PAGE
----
I’m in the process on of sharing the open letter below.* What’s not mentioned in the letter is my 2 cents on branding which will follow. In a nutshell, I’m proposing we stick with our exclusive brand of “America’s First Resort” and its interpretive story of how the first two week vacation (1524) was taken in RI. I further propose we continue that “First” theme and continue to focus on all the things we are first at in RI. See http://www.1of52.net/blog

    *Open Letter to State of Rhode Island & Business Community – 09/22/015

    A Proposal to Generate Additional State Revenue

    Regarding our state’s Tourism re-branding efforts, allow me to propose to our state and business community that whatever brand is chosen, we need specific plans in place to generate additional state revenue.

    One specific proposed plan to generate revenue is to increase our shoulder season occupancy levels. Each overnight visitor to Rhode Island expends approximately $444, and every 187 visitors creates one new job. (IHS Global Insight Study 11/8/11, benefits of increased state/local based consumer spending, Pg. 2.) Each additional percentage increment in shoulder season occupancy rate produces an economic impact that is quantifiable and track-able.

    The plan to increase shoulder season occupancy levels is to greatly enhance existing RI Vacation Packaging. Since our tentative RI Tourism Budget of $5m is still less than half of our direct competitive states, creating “irresistible” packaging will better position us relative to the regional market. The Tourism budget deficit can be mostly compensated for with added value incentives to better market RI vacations. (RI. $5m, CT $13m, MA $15m – Source: RI Governor Office)

    This enhanced packaging can be formed by building on existing – and adding new – resources through greater strategic partnerships, e.g. between our accommodations industry and manufacturing/maker industries. Packaging investment can be partially borne by participating/benefiting businesses, and be subsidized as a form of media within existing state marketing budgets.

    One specific example of enhancing existing vacation packaging is to advertise that; over-and-above the best room rate or amenity package you book, upon check-in, you’ll be presented with a “Discover Rhode Island” hospitality package. These packages can be created now by bundling existing amenities and consumer incentives, and continually grow to become elaborate invitations. These promotions are designed to both make RI more attractive as a destination, and to drive consumer traffic out to Main Street to generate additional revenue within the local economy.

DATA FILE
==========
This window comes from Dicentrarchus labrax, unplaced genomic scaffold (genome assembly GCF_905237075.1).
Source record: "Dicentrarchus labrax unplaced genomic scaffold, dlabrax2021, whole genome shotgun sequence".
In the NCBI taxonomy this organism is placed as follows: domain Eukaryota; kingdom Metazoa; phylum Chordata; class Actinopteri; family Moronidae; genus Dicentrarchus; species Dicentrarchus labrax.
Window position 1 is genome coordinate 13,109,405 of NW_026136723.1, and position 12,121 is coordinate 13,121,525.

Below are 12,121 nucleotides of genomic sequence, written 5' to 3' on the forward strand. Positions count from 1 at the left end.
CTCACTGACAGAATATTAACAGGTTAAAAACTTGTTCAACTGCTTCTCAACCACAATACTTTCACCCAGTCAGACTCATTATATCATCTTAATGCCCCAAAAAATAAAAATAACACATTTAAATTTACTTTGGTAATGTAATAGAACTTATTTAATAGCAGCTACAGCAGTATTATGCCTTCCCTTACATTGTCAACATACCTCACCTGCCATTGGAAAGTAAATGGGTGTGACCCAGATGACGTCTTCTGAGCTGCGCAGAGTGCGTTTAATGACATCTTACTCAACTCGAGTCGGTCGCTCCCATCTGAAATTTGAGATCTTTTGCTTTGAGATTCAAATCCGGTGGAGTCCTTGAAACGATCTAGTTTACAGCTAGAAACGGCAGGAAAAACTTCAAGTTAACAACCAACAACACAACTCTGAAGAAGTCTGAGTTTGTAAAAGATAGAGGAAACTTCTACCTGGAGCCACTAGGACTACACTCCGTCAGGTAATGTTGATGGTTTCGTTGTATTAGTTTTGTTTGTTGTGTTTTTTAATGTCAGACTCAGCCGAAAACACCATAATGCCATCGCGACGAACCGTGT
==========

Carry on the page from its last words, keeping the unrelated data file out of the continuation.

My colleagues and I have extensively test marketed specific methods to implement these plans, and we are in the process of freely sharing them with the state and business community. If this is something you have an interest in seeing come to fruition, and would like to learn more, contact me directly at stevemaciel@cox.net.

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  3. Great perspectives, David and Nancy — as always. Though I was initially curious about what new slogan we might see coming out of the competition, I agree now that we should retain the current 4-word command, fix the inside marketing shortcomings, and build on the slogan for fun and profit.

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  4. As a native Rhode Islander who loves our state, I’ve been talking about what a new tourism campaign might look like for many months, if not years. I’ve said leave the logo/slogan alone – it’s not a priority – what we have is just fine – “Discover Beautiful Rhode Island” – I even created a Facebook page to celebrate our state and post to it daily:

    https://www.facebook.com/DiscoverBeautifulRhodeIsland?ref=hl

    A colleague suggested using changeable signs to hang at the bottom of our signs that say things like “at….Slater Mill!” – and – “at…Waterfire!” – or – “on….our beaches!”

    The license plate we have has that slogan on it – deepen the blue of the wave w/new reprints – but don’t spend a moment more on it.

    What should we spend time on? The deeper dive. Back to basics. Fixing roads and walkways. Sweeping the streets; cutting the roadside brush. Safety and security. Recruiting people! Great people who effervesce about RI – to man our tourism “stops” – no, not building a new mega gas station with brochures and fast food. Recruit our “RI ambassadors” (think “PC Friars” – student ambassadors to the college – look for the white jackets – ask them a question).

    And then we need coordination – of all the tourism departments still sprinkled around our state, and the large venues – the hotels with big tourism promotion dollars. And PPAC and Trinity and the Blackstone Valley events and Waterfire. Are we rowing our tourists ashore with one strong voice?

    The low hanging fruit in any PR campaign is a logo and slogan. Will we reach higher – will we extend our arms to do the tougher work of coordination and skillful use of tactics – as we row together will this tourism grant serve as an effective coxswain – “Hands up!” It’s time to… “Discover Beautiful Rhode Island”.

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  5. Soundslike says:

    All that, besides the fact that “Whatever you do. . . Rhode Island” is so naturally “filled in” as “Whatever you do [don’t come to] Rhode Island”.